Near the end of his classic essay ''Two Concepts of Liberty,'' Isaiah Berlin struggled to deal with a verbal confusion that allegedly confounded negative liberty not with his famous concept of positive liberty but with ''her sisters, equality and fraternity.'' These, Berlin argued, are less matters of freedom than of status. For example, when members of groups denied both freedom and respect long for the emancipation of their entire nation or race or religious brotherhood, they often confuse liberty with the recognition of fraternity. Such longings, however labeled, are certainly no less explosive in the twenty-first century than they were fifty years ago. I read Tocqueville - interpreted by Berlin as well as many others primarily as a brilliant theorist of the tensions between liberty and equality - for insight into the perplexing relationship between liberty and fraternity. Here, as elsewhere, his struggles for clarity about democracy's contrary tendencies, his ambivalence, and his uneasy compromises in some ways mirror our own.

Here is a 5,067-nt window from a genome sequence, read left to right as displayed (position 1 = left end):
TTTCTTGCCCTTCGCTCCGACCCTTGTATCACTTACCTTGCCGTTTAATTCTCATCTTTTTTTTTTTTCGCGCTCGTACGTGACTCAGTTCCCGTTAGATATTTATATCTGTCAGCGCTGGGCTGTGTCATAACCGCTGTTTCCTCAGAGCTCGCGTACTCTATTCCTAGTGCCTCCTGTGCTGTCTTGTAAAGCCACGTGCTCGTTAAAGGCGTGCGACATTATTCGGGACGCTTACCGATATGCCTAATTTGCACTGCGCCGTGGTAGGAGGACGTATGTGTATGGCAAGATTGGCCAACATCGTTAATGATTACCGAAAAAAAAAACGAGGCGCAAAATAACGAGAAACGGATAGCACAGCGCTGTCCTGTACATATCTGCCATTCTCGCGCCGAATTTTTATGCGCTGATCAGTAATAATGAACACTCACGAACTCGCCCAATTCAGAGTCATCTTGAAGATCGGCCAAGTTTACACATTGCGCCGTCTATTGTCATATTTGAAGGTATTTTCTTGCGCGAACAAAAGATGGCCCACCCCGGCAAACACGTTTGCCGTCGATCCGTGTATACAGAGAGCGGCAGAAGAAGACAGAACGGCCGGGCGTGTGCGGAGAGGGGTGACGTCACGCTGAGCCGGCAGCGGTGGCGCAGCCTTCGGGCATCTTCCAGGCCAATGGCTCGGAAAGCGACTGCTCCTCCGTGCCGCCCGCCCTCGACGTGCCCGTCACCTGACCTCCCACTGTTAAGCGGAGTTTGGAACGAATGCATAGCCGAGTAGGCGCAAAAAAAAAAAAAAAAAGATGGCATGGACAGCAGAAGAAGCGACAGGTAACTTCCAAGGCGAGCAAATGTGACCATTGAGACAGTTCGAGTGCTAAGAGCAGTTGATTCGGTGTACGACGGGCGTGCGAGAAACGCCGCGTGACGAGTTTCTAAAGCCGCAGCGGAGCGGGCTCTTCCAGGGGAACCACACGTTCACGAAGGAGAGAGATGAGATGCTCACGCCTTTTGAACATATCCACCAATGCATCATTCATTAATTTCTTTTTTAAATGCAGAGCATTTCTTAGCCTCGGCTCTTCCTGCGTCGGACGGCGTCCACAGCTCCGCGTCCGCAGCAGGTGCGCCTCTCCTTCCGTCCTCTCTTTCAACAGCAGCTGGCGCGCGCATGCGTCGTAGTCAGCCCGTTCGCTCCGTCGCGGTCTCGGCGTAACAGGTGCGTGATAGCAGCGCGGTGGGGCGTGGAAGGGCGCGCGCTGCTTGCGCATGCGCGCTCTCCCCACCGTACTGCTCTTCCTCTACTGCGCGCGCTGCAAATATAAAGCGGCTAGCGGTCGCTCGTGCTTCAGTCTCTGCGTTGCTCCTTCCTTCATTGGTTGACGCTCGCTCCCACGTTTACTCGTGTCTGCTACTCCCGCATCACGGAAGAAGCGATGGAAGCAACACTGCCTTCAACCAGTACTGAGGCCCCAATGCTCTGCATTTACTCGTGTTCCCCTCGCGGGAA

Tocqueville believed and feared that the modern world was moving not only toward equality but toward sameness – that “variety [was] vanishing from the human species.” Hence the distinctive ties that bind particular peoples called for analysis and evaluation. We see his attention to such ties not only in Democracy in America – with its seminal treatment of the different fates of Europeans, Africans, and Amerindians in the New World – but also in his political writings on European colonial slavery, imperial conquest, and the nationality question within Europe.